10 Business Takeaways from MJBizCon

, 10 Business Takeaways from MJBizCon

Tips & insights from the largest gathering of cannabis professionals in the world

by Marijuana Business Magazine staff

From learning how to start a marijuana company to discovering strategies for expanding an existing business, the 18,000-plus attendees at MJBizCon in November got loads of actionable advice from more than 100 cannabis industry experts.

The event – run by Marijuana Business Daily, which publishes this magazine – was held at the Las Vegas Convention Center and featured 45 sessions focused on cultivation, retail, infused products and concentrates, business strategies, investing, marketing and Canada’s cannabis industry, among other topics.

MJBizCon also hosted pre-conference tracks on the hemp industry, the science of cannabis and the basics of operating a marijuana business.

Marijuana Business Magazine journalists fanned out across the conference to collect business insights and tips from the sessions. Below are 10 takeaways.

1. Raise More Money Than You Think You’ll Need

To build a fully integrated marijuana business in a highly regulated state, you’ll need to deploy about $10 million, according to Pete Kadens, CEO of Green Thumb International. His Chicago-based medical marijuana holding company owns licenses for 19 vertically integrated MMJ businesses in five states.

Kadens also offered this advice: Be prepared to raise more money than you think you’ll need. Some of your potential investors will no doubt get cold feet for one reason or another.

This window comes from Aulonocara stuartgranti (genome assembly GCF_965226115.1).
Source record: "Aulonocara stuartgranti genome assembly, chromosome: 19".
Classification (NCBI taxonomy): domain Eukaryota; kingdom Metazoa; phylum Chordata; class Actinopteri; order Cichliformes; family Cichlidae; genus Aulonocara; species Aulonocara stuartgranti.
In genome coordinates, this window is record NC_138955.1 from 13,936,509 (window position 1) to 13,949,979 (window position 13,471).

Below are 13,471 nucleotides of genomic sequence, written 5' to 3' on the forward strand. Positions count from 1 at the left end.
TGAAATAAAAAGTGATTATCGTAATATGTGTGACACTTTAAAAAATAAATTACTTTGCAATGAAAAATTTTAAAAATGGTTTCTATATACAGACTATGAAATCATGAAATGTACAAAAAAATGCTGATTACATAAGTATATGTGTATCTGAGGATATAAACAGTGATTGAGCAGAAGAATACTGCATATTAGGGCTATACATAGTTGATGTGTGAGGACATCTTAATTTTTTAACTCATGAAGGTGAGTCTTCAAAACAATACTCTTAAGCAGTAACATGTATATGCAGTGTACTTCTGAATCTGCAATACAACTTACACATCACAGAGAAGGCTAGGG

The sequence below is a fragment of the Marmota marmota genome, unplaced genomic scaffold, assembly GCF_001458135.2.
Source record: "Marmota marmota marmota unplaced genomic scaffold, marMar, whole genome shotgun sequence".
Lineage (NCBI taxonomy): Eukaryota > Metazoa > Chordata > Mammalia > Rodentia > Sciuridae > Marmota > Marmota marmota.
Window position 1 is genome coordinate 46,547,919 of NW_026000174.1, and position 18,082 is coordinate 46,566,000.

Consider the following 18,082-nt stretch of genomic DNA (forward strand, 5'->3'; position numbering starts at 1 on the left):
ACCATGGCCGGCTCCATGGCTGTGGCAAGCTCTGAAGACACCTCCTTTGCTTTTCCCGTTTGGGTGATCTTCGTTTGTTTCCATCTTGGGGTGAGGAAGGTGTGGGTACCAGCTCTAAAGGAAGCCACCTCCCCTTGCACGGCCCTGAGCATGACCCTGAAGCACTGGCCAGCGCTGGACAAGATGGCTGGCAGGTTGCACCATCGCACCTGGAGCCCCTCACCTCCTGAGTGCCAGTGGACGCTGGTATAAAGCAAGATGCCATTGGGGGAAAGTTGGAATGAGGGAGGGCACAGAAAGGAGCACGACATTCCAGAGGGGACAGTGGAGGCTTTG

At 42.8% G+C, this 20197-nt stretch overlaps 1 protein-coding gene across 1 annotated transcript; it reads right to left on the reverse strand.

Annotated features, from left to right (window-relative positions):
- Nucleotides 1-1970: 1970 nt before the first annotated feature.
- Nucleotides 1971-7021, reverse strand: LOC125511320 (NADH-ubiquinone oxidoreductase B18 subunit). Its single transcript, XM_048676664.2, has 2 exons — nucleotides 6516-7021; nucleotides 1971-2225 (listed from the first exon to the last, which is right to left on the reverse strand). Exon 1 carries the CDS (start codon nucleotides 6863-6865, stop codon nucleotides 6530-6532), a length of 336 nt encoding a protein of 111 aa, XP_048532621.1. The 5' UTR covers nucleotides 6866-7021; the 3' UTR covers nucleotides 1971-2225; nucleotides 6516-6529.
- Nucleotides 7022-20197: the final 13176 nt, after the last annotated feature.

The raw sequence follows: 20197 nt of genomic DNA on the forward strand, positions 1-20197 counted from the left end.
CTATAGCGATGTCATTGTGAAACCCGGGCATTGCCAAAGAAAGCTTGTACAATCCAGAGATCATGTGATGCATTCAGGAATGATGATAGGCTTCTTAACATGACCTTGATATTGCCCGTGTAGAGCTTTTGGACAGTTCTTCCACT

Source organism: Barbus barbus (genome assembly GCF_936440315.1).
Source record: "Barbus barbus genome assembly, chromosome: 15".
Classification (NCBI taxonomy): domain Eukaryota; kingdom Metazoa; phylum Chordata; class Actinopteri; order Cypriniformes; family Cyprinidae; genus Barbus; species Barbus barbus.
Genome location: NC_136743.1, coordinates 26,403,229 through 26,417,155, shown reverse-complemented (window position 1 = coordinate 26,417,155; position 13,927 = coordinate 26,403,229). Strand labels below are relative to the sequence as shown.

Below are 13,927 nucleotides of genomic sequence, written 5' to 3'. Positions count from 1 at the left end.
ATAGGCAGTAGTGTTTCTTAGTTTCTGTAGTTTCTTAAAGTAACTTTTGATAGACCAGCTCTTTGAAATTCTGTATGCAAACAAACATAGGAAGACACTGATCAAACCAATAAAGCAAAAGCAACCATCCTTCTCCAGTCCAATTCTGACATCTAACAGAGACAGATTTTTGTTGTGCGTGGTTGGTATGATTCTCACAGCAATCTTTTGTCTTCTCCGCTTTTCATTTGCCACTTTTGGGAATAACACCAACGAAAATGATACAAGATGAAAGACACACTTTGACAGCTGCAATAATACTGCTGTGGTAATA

“I always say that for every $30 million we raised, only $10 million ended up in our bank account after people who committed talked to their lawyers, CPA, financial adviser and spouse,” Kadens said.

In one typical example, he noted, an investor will promise money but then condition it with this caveat: “I have to talk to my spouse,” Kadens said. Translation: “Yeah, he’s out.”

Kadens’ advice: Be prepared for rejection.

“You cannot get upset easily or overly dramatic about people falling out,” he said. “It will happen. You need to build a very robust investor pipeline just like you would a sales pipeline, and you need to track and manage that pipeline methodically.”

2. Get the Right People

With all the demands of getting a marijuana company up and running, it’s easy to overlook the one aspect of your business that’s probably the most important – building your team.

You’ve heard this advice before, but it can’t be stressed enough.

“Surround yourself with people who are experts and trust them to help you build your business,” said Lynn Hondred, CEO of Colorado-based Mary’s Medicinals, a multistate provider of pharmaceutical-grade cannabis products. “Know what you know, and know what you don’t know.”

Shon Williams takes a simple approach to hiring: “I have a no-jerk rule.”

“It’s cancerous to your overall business and can destroy the culture of your business, and culture is key to your success,” added Williams, director of portfolio management and design at MJardin, a Colorado consultancy specializing in cannabis cultivation.

“Position plus personality, character, integrity and overall diversity – including from a background standpoint – is important. … You must trust the people around you.”

And, lest you forget, Williams stressed: “Make sure YOU are not the jerk.”

3. Know Your Customer

Up to a third of adults in California, Colorado, Nevada, Oregon and Washington state use marijuana. That’s over 11 million potential customers for marijuana businesses just in those five states, according to an August 2017 study by Ana Hory, the CEO of California-based Enlucem, a wellness community where users share how cannabis has helped them.